A conversation with indie Christian country-punkers Pope Pipe

The four laddies pose for an official band photo.

The four laddies pose for an official band photo.

Written by: Ellie Harris, Opinion Editor

Photo by: Alex Mohr

Pope Pipe is the elusive, self-classified “psychedelic Christian jangle pop” band taking central Indiana, Burkina Faso and the French Alps by storm. Their cryptic social media presence takes influence from The 1975, but the band’s visual aesthetic and musical textures are something far from replication.

The band consists of vocalist, head ukuleleist, and guitarist Jared Reed; vocalist, bassist, guitarist, and backup ukuleleist Jacob Knoop; vocalist and lead percussionist Alex Mohr; and producer and synthesist Ethan Stacey.

I had a chance to sit down with three of the band members in person: Jacob Knoop, Alex Mohr, and Jared Reed. Producer and band member Ethan Stacey and manager Kyler Harrison gave me their answers separately.

 

Why did you guys want to start Pope Pipe?

JR: Alex wanted a chance to exploit his graphic design in a meaningful way.

A: I’ve been exploiting it as of late, but that wasn’t the original reason why.

JK: I joined the band because I wanted to be in a band that wasn’t a rap thing, which is what all my friends wanted to do. Which is cool and everything, but I wanted to be in a real band.

A: I don’t know, I thought Jared is very musically talented and so are Knoopy and Ethan; and, flat drums don’t take much skill, so I thought: we have talent, we should do something.

JK: We’re pretty solid, except for the drums: they suck.

KH: Straight from the slums of Shaolin, the pipe rises and defies.

E: I have been working on musical projects for a while and wanted to collaborate with other people so that way I could learn more about music.

 

Do you feel like you’re filling void in the music industry? Is that a goal of yours? How do you feel you’re doing so/ how do you want to?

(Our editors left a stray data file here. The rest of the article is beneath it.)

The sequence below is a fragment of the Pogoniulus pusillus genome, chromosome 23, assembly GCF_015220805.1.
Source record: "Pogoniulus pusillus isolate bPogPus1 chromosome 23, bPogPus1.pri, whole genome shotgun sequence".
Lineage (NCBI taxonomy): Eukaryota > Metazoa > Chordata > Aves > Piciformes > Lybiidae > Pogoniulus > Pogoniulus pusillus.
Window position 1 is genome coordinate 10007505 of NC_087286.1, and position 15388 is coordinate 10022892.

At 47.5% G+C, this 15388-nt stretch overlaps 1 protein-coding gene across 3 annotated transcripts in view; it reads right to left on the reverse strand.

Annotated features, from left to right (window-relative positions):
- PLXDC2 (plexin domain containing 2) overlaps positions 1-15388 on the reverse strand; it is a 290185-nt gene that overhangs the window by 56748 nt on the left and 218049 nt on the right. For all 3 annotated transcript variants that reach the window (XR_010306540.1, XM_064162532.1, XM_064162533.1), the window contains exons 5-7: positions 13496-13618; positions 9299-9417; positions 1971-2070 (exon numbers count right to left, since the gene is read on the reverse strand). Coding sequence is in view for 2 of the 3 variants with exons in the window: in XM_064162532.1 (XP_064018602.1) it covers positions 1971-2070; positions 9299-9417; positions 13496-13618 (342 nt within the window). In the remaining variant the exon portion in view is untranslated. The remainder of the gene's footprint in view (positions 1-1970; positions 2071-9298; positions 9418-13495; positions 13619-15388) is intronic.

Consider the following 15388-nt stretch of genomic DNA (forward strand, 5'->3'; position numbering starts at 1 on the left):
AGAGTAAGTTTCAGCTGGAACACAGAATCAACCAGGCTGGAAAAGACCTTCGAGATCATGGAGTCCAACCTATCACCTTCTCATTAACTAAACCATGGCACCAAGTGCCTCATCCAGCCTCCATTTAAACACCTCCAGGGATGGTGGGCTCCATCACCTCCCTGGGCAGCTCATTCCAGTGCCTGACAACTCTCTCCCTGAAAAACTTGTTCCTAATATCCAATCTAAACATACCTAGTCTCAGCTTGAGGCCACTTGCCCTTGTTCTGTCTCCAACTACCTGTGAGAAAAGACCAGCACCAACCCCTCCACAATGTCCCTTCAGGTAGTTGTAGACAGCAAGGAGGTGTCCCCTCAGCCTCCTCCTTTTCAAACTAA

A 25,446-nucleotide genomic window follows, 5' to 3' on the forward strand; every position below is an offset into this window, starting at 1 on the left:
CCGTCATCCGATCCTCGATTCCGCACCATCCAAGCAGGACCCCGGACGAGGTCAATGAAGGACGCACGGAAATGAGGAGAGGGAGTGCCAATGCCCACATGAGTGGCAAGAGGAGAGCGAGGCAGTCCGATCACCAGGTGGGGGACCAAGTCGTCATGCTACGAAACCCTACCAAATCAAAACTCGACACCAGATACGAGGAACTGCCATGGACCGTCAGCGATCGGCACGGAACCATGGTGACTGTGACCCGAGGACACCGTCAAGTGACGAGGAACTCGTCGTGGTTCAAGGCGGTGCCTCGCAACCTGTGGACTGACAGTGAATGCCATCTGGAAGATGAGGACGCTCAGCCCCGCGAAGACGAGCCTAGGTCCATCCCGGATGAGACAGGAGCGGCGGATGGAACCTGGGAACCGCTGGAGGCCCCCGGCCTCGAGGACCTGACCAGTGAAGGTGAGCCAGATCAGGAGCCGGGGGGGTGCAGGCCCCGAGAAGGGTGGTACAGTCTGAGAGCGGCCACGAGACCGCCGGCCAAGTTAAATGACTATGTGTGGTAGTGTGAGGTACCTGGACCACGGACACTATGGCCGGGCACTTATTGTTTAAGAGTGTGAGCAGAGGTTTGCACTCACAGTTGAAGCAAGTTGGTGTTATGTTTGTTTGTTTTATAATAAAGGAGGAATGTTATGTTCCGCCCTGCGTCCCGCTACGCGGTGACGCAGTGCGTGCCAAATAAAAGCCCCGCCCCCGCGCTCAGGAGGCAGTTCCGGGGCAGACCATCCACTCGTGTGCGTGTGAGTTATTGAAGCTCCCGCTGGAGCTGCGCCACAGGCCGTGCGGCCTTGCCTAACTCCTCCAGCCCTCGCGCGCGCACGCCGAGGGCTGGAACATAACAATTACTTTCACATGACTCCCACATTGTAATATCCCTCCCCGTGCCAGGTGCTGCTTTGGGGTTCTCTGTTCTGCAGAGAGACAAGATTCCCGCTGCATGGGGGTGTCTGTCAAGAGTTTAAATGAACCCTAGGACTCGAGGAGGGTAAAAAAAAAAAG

JK: We aren’t really filling a void yet, but right now we’re vibing, we’re getting a flow. But I feel like over the next few years we will fill a void. There’s a void between, like, totally indie and totally pop-sellouts. I think we’re filling that void right there.

A: I think right now, we’re not really in the music industry, but just by being indie-christian-country-punk — no one has done that before — by being that we are filling that very small void.

JK: Do you like Christian music? “Yeah, I love God.” Do you like country music? “Yes.” Do you feel depressed sometimes? “Yes.” Perfect combo.

A: We’re too cool for record labels.

E: My goal is to make music we like. Everyone else’s entertainment is optional.

 

What is your band aesthetic?

JK: Psychedelic music for Christians. Getting high on the Most High.

A: Jared would say our aesthetic is whatever I choose it to be.

JR: I think our aesthetic is the key thing of the band, almost taking president over the music, which I actually kind of like.

E: magic alien music with acoustic sounds

 

I like the weird feel.

JR: It’s a good balance between out of the normal, but also visually pleasing which I like. It’s a very small area that is definitely needed.